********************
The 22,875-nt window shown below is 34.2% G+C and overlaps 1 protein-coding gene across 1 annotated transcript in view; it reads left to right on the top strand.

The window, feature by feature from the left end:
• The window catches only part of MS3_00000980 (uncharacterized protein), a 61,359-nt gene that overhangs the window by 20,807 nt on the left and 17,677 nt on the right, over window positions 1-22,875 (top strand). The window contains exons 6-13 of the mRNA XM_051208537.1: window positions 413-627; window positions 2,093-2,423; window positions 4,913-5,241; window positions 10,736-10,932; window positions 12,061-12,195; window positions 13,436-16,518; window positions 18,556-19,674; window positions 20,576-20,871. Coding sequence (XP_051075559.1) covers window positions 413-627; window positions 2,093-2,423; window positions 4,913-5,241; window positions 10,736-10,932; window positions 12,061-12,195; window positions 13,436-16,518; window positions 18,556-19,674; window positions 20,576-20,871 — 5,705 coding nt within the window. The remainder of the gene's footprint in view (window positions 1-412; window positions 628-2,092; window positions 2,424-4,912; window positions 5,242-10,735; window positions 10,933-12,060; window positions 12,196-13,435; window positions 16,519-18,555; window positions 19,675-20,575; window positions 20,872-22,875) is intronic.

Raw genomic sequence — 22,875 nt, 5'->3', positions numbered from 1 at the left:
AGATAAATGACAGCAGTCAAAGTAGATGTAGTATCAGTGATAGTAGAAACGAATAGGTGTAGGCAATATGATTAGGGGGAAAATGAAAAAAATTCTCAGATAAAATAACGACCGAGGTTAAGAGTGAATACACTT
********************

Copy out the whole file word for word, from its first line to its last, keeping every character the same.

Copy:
The 22,875-nt window shown below is 34.2% G+C and overlaps 1 protein-coding gene across 1 annotated transcript in view; it reads left to right on the top strand.

The window, feature by feature from the left end:
• The window catches only part of MS3_00000980 (uncharacterized protein), a 61,359-nt gene that overhangs the window by 20,807 nt on the left and 17,677 nt on the right, over window positions 1-22,875 (top strand). The window contains exons 6-13 of the mRNA XM_051208537.1: window positions 413-627; window positions 2,093-2,423; window positions 4,913-5,241; window positions 10,736-10,932; window positions 12,061-12,195; window positions 13,436-16,518; window positions 18,556-19,674; window positions 20,576-20,871. Coding sequence (XP_051075559.1) covers window positions 413-627; window positions 2,093-2,423; window positions 4,913-5,241; window positions 10,736-10,932; window positions 12,061-12,195; window positions 13,436-16,518; window positions 18,556-19,674; window positions 20,576-20,871 — 5,705 coding nt within the window. The remainder of the gene's footprint in view (window positions 1-412; window positions 628-2,092; window positions 2,424-4,912; window positions 5,242-10,735; window positions 10,933-12,060; window positions 12,196-13,435; window positions 16,519-18,555; window positions 19,675-20,575; window positions 20,872-22,875) is intronic.

Raw genomic sequence — 22,875 nt, 5'->3', positions numbered from 1 at the left:
AGATAAATGACAGCAGTCAAAGTAGATGTAGTATCAGTGATAGTAGAAACGAATAGGTGTAGGCAATATGATTAGGGGGAAAATGAAAAAAATTCTCAGATAAAATAACGACCGAGGTTAAGAGTGAATACACTT